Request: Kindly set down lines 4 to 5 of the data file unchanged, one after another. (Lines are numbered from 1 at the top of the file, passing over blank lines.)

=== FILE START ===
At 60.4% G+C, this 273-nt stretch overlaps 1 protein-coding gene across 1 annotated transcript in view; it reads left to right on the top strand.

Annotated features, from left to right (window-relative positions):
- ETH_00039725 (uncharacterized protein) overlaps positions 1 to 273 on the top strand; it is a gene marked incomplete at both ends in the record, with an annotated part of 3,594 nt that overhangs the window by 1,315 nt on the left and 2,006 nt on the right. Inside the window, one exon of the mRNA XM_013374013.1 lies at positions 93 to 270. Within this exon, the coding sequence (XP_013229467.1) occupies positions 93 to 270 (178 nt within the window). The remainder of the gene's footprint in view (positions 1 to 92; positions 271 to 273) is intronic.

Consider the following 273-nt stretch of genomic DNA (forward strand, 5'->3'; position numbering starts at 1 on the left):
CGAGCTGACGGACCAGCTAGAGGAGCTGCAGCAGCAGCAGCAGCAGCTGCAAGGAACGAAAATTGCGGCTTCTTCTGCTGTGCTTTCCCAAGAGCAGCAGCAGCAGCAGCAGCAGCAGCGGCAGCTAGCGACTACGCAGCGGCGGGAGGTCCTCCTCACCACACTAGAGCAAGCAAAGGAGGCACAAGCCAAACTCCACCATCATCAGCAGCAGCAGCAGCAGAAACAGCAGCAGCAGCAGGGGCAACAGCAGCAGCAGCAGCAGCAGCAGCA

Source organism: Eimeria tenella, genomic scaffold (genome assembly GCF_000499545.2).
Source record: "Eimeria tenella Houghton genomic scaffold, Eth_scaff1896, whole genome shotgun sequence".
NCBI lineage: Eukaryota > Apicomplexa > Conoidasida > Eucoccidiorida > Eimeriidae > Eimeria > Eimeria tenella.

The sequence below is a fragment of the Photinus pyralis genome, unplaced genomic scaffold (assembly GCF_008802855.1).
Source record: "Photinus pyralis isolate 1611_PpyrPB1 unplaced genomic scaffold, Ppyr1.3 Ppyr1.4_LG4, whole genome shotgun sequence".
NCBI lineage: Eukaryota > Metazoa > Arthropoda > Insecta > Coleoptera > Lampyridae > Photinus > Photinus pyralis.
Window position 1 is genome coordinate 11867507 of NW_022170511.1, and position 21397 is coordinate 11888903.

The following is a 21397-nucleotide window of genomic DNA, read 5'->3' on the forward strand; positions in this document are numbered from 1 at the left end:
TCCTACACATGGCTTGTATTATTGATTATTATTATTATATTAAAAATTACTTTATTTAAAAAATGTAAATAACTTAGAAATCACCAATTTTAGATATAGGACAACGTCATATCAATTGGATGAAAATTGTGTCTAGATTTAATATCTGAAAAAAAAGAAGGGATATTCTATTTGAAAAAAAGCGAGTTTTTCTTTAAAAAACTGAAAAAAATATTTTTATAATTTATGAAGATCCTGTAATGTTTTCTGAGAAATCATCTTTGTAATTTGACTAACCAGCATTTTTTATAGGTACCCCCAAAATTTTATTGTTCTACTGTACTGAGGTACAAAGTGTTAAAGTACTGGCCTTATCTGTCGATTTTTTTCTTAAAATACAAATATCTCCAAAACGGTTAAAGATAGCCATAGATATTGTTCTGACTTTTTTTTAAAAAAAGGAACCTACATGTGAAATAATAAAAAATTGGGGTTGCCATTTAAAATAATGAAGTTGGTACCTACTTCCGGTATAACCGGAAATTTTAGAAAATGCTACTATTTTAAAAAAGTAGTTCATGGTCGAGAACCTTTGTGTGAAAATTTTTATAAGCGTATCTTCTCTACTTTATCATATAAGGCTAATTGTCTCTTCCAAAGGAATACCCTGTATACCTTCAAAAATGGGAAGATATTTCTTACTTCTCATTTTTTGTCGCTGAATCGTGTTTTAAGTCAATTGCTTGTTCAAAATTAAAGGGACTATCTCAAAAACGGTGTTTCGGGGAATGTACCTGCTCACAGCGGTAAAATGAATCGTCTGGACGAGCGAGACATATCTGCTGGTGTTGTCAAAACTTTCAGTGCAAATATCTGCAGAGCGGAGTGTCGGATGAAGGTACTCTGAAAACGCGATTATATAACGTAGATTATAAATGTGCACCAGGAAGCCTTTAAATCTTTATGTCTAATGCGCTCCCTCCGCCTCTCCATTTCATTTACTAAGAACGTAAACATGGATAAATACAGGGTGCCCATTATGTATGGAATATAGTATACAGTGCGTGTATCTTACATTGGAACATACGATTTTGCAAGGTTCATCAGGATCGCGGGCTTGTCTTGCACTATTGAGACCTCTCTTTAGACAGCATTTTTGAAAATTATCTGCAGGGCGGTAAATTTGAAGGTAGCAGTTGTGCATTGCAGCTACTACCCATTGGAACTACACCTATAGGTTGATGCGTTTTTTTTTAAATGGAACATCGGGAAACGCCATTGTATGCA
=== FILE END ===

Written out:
Consider the following 273-nt stretch of genomic DNA (forward strand, 5'->3'; position numbering starts at 1 on the left):
CGAGCTGACGGACCAGCTAGAGGAGCTGCAGCAGCAGCAGCAGCAGCTGCAAGGAACGAAAATTGCGGCTTCTTCTGCTGTGCTTTCCCAAGAGCAGCAGCAGCAGCAGCAGCAGCAGCGGCAGCTAGCGACTACGCAGCGGCGGGAGGTCCTCCTCACCACACTAGAGCAAGCAAAGGAGGCACAAGCCAAACTCCACCATCATCAGCAGCAGCAGCAGCAGAAACAGCAGCAGCAGCAGGGGCAACAGCAGCAGCAGCAGCAGCAGCAGCA